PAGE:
In tune with en­vi­ron­ment

Sunday Tasmanian - Tassie Living - - HOME - Jar­rad Bevan

AFEW years ago Owen and Jane Thom­son might have said mu­sic was their pas­sion, but to­day it’s eco- hous­ing. The own­ers of Thom­son Build­ing Ser­vices – a cellist and clas­si­cal gui­tarist – have this month com­pleted their fi rst dis­play home at Dodges Ferry, a show­case of the high­end re­sults that can be achieved us­ing lo­cal prod­ucts and busi­nesses.

Dubbed NEAT­house, New En­vi­ron­men­tal Af­ford­able Tas­ma­nian, the Thom­sons have gone above and be­yond to re­search and source en­vi­ron­ment friendly, sus­tain­able ma­te­ri­als and the Tas­ma­nian – or if nec­es­sary, Aus­tralian – com­pa­nies that man­u­fac­ture and sup­ply them.

Jane said the fo­cus of their NEAT­house dis­play home was “hand­made and crafted’’.

“Our goal was to cre­ate a healthy house that would ap­peal to those look­ing for a high­qual­ity home that looked and felt nat­u­ral to touch,’’ she said.

“The re­ac­tion from a few peo­ple has been over­whelm­ing, we have had peo­ple in tears be­cause they are so happy that there is an eco- house op­tion that is also af­ford­able.’’

The re­ac­tion from a few peo­ple has been over­whelm­ing, we have had peo­ple in tears be­cause they are so happy that there is an eco- house op­tion that is

also af­ford­able

Un­like some dis­play homes that can have the scent of new car­pet glue and wet paint, this charm­ing, 106sq m, three- bed­room, seven- star rated NEAT­house smells at­trac­tively of tim­ber.

It has been clad in macro­carpa ver­ti­cal boards; the ex­pan­sive near 50sq m deck was made from plan­ta­tion grown treated pine; plus there are Tas­ma­nian oak floor­boards and a tim­ber fea­ture wall in the liv­ing room.

All of the fi nishes used con­tained ei­ther low or no VOC ( volatile or­ganic com­pound) paints and oils.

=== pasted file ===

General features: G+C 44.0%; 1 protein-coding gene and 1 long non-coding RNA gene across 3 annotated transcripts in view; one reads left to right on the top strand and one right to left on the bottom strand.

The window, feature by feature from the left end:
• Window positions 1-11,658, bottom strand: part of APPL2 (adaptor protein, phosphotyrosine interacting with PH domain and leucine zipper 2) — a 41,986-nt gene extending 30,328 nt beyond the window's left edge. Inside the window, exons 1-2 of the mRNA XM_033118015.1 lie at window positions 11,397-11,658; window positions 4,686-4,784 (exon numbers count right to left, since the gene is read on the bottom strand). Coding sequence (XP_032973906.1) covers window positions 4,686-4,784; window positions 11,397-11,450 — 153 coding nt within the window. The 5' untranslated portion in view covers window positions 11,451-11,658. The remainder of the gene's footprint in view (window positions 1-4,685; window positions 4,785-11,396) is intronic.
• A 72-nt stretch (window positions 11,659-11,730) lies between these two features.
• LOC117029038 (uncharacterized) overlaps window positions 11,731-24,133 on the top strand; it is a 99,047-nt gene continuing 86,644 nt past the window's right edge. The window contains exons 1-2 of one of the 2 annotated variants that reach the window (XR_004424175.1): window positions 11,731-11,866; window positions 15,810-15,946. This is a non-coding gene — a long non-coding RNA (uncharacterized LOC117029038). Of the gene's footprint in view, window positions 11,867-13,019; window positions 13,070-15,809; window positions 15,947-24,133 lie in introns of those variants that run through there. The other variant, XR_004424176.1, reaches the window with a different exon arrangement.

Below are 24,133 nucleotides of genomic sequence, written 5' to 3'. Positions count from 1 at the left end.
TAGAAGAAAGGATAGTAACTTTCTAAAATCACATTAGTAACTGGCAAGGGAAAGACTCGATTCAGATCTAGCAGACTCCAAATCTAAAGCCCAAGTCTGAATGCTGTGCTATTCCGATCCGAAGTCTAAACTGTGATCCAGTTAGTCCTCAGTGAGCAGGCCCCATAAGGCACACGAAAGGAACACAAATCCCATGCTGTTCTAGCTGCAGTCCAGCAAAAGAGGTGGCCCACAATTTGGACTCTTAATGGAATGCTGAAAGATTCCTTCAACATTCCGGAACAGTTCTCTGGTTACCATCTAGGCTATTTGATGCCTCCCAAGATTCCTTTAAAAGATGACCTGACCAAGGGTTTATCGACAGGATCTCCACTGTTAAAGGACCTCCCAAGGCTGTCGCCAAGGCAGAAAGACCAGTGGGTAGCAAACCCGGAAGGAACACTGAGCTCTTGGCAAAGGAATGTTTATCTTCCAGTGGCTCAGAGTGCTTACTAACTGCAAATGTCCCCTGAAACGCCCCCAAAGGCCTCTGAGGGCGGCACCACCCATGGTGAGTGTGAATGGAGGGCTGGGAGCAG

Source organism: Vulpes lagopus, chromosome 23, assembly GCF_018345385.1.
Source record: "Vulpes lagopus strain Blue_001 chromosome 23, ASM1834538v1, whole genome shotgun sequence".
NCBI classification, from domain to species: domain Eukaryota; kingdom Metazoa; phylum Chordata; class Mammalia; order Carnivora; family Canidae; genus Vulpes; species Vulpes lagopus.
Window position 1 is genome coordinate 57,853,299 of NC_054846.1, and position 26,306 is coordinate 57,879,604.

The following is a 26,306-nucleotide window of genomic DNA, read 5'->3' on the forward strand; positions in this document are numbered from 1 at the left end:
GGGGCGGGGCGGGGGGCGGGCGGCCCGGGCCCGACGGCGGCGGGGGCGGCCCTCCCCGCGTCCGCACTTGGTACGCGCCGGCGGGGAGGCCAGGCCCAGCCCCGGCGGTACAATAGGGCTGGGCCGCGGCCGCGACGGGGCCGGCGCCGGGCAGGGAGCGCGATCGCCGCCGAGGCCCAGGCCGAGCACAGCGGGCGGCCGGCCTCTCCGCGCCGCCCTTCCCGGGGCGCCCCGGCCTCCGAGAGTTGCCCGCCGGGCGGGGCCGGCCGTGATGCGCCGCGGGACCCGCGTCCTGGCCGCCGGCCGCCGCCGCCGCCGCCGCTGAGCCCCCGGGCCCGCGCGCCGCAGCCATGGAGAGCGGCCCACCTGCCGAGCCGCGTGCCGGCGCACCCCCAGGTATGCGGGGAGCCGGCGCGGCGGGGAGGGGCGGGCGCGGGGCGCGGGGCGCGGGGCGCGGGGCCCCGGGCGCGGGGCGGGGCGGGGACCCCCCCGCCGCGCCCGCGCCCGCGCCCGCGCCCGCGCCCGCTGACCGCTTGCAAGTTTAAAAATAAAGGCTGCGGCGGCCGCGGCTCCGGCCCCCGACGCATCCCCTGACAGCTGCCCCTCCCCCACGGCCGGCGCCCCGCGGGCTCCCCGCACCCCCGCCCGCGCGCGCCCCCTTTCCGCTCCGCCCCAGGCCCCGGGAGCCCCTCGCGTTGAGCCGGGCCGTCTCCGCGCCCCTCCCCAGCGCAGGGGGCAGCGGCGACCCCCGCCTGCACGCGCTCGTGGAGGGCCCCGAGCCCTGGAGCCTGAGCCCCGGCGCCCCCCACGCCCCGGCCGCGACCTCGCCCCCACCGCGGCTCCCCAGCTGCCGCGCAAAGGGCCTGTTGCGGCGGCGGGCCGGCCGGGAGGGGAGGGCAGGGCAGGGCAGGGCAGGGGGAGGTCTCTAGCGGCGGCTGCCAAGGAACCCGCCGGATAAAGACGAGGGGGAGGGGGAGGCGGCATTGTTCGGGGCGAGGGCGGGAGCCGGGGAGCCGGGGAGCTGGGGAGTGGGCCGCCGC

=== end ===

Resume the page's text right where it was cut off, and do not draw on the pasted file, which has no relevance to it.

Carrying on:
In the kitchen, the bench­top was cus­tom­made on site from pol­ished con­crete along­side Su­per EO ( which re­lates to low emis­sions) plan­ta­tion ply­wood cab­i­netry and a tiled splash­back.

The bath­room van­ity was also made on site with a level en­try shower giv­ing it a con­tem­po­rary feel with its sin­gle glass panel. Although the tap­ware and door han­dles weren’t cheap, Jane said con­sid­er­ing the qual­ity of the fi ttings and that they were able to be sourced lo­cally, it was money well spent.

The home is lit through­out by high effi ciency LED light­ing. All of the ap­pli­ances are Aus­tralian made. The Thom­sons have also planted 200 na­tive plants on site to help bal­ance out the dis­tur­bance of the build­ing process.

Owen said peo­ple who have vis­ited the home have been ex­cited by the pos­si­bil­i­ties.

“We have done all of the re­search, which can be over­whelm­ing be­cause there are a lot of op­tions out there,’’ he said. “NEAT­house is our pas­sion, we have looked at the best value and en­vi­ron­men­tal out­comes and peo­ple ap­pre­ci­ate the thor­ough­ness.’’

This fi rst NEAT­house is a per­fect ex­am­ple of the Thom­sons’ build­ing phi­los­o­phy, but they recog­nise that not ev­ery client will want to in­cor­po­rate all of their ideas.

“You could eas­ily choose plas­ter walls or a glossy kitchen to fi t into the NEAT de­sign,’’ Owen said.

For those who would like to in­spect the home, it will be open be­tween 1- 4pm to­day and at the same time on Au­gust 23 and 24.

Any­one in­ter­ested in putting their own home up for con­sid­er­a­tion for house of the week can email jar­rad. bevan@ news. com. au

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